…Daily experience suggests that non-romantic friendships between males and females are not only possible, but common—men and women live, work, and play side-by-side, and generally seem to be able to avoid spontaneously sleeping together. However…new research suggests that…[though] we may think we’re capable of being “just friends” with members of the opposite sex…the…perceived opportunity…for “romance” is often lurking just around the corner…researchers brought 88 pairs of…opposite-sex friends into…a…testing facility. These friendship pairs were then separated, and each member of each pair was asked a series of questions related to his or her romantic feelings (or lack thereof) toward the friend with whom they were taking the study…Men were much more attracted to their female friends than vice versa…[and] more likely…to think that their…friends were attracted to them…in fact, men’s estimates of how attractive they were to their female friends had virtually nothing to do with how these women actually felt, and almost everything to do with how the men themselves felt—basically, males assumed that any romantic attraction they experienced was mutual, and were blind to the actual level of romantic interest felt by their female friends. Women, too, were blind to the mindset of their opposite-sex friends; because females generally were not attracted to their male friends, they assumed that this lack of attraction was mutual. As a result, men consistently overestimated the level of attraction felt by their female friends and women consistently underestimated the level of attraction felt by their male friends. Men were also more willing to act on this mistakenly perceived mutual attraction…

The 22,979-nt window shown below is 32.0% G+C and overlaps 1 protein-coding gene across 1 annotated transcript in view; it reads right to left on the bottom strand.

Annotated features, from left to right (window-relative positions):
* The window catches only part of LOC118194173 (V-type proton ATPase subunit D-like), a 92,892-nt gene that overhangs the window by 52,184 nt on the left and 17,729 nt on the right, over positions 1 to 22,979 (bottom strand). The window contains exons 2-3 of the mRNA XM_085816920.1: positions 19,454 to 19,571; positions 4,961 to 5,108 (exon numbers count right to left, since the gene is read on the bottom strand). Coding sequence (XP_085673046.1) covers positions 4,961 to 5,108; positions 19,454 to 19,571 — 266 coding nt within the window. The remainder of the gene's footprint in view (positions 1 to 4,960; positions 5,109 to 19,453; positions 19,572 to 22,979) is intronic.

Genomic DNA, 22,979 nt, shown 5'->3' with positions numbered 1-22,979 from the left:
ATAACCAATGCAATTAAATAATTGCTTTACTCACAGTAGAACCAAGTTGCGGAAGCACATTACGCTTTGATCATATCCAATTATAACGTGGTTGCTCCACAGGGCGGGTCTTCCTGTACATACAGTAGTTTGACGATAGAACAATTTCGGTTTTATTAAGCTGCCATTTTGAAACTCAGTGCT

…In a follow-up study, 249 adults (many of whom were married) were asked to list the positive and negative aspects of being friends with a specific member of the opposite sex. Variables related to romantic attraction (e.g., “our relationship could lead to romantic feelings”) were five times more likely to be listed as negative aspects of the friendship than as positive ones. However, the differences between men and women appeared here as well. Males were significantly more likely than females to list romantic attraction as a benefit of opposite-sex friendships, and this discrepancy increased as men aged—males on the younger end of the spectrum were four times more likely than females to report romantic attraction as a benefit of opposite-sex friendships, whereas those on the older end of the spectrum were ten times more likely to do the same…
To a degree, this is one of those “dog bites man” things; I’m sure it comes as absolutely no surprise to my male readers, and though it probably won’t be one to most of my female readers, either, that’s only because most women who would find it hard to believe probably couldn’t handle reading my column every day, either. Unfortunately, there are a lot of women who would not only react to this with shock or disbelief, but would take offense as well; all too many people, a disproportionate number of whom are female, seem to believe that the “purpose” of facts is to make people feel good or to support political agendas, and that indignation is somehow just as valid a reaction to data as acceptance or skepticism.